6. Old Man’s War by John Scalzi
According to the author’s Whatever blog, this one’s already in development. Wolfgang Petersen’s name was attached as a likely director at one point, but the author reports that the script is being rewritten as we speak, so that leaves open the possibility of someone else taking the helm of this one, depending on what happens through the rest of pre-production. Anybody who’s read the book knows this one is tailored to fit the mold of big-screen cinema, and I think it’ll be loads of fun.
7. Fuzzy Nation by John Scalzi
But this one could be even better. I like Redshirts a great deal, as well, but Scalzi’s touching homage to golden-age SF author H. Beam Piper reads like a far superior version of James Cameron’s Avatar, on a more intimate, more believable scale. And there isn’t a single character in the novel who wouldn’t blow audiences away, given a few solid casting choices. The novel brings the pop-culture cousinhood of the Fuzzys and the Ewoks full circle with a little tongue-in-cheek reference to Return of the Jedi, and in today’s very postmodern, somewhat jaded entertainment world . . . honestly, I think this courtroom drama in space would kill at the box office.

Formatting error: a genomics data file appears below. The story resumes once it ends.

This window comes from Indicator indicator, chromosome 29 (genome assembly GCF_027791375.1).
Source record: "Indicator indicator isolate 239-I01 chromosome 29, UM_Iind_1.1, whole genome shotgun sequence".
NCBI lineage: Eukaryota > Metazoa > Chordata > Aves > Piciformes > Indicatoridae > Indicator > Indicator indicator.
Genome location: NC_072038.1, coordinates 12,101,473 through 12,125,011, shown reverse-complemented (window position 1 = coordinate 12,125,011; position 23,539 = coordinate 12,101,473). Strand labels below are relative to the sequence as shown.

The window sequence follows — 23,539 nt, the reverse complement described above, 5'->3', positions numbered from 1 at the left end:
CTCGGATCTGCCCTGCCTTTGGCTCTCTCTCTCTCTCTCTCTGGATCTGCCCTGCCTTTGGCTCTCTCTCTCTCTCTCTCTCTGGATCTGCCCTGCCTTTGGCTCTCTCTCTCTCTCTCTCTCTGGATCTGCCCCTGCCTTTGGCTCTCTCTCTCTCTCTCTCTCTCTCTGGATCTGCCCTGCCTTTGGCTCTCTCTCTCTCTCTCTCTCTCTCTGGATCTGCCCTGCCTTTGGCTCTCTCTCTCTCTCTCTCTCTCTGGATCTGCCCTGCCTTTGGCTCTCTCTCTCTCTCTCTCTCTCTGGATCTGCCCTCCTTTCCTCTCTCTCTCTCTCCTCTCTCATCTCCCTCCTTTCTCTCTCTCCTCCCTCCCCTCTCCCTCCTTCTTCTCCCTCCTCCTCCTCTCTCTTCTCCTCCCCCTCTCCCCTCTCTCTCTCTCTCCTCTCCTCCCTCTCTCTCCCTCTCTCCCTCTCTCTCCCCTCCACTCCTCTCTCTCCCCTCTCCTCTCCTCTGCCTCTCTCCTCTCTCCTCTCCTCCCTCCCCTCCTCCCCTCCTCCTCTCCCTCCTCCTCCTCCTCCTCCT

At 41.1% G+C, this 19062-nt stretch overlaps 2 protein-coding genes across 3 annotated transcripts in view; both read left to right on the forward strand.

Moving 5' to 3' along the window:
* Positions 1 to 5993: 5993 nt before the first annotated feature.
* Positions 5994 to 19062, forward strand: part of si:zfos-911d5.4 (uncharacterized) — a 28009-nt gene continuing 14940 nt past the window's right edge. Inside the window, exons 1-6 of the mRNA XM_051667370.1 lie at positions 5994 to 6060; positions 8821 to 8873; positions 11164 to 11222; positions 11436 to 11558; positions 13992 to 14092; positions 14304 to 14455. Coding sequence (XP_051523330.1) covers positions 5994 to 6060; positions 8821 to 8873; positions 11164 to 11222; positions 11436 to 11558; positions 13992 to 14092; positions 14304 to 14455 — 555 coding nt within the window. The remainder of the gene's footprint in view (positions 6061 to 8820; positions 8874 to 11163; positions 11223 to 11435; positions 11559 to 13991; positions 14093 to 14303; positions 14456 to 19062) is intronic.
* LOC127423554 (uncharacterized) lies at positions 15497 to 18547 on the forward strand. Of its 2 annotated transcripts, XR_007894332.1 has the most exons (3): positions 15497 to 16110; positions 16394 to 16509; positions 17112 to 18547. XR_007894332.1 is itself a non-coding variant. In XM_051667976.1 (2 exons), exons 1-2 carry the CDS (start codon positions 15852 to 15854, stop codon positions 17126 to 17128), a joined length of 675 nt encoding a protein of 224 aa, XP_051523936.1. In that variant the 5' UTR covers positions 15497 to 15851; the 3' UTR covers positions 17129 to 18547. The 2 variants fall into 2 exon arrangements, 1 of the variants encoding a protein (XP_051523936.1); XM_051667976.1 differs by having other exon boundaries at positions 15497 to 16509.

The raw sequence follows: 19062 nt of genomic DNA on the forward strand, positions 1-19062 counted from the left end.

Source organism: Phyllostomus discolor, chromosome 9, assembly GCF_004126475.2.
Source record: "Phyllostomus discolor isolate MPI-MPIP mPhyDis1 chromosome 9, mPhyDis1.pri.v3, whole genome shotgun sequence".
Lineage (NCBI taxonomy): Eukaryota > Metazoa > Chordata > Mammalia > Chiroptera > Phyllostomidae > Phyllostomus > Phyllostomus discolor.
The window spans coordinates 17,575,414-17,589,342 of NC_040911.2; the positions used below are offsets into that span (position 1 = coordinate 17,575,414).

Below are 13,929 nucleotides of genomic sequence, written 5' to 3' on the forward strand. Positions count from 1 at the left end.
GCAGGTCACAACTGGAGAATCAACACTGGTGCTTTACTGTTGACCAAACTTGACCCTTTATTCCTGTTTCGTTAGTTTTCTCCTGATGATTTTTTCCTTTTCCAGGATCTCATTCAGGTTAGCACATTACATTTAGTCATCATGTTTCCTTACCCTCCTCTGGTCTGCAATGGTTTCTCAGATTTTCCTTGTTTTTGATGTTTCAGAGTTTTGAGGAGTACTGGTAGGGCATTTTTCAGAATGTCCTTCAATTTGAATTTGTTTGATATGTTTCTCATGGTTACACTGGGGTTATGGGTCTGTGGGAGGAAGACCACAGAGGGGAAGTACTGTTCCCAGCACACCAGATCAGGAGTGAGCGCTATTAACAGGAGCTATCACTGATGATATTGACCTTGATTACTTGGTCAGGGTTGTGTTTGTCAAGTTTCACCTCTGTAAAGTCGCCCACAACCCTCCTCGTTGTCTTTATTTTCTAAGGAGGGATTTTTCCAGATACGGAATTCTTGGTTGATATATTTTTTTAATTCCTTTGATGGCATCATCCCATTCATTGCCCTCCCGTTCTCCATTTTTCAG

8. The Windup Girl by Paolo Bacigalupi
Hard to think of a more memorable vision of the future than Bacigalupi’s debut novel. His young adult works may be more likely to receive the eventual big-screen treatment, but there’s something deeply profound about the story of Emiko the windup, a genetically engineered sex slave in a world ravaged by rampant “genehacking” and various resultant foodborne plagues. Either the Wachowskis or Danny Boyle could turn this haunting vision into a believable reality. Who knows—it just might happen someday.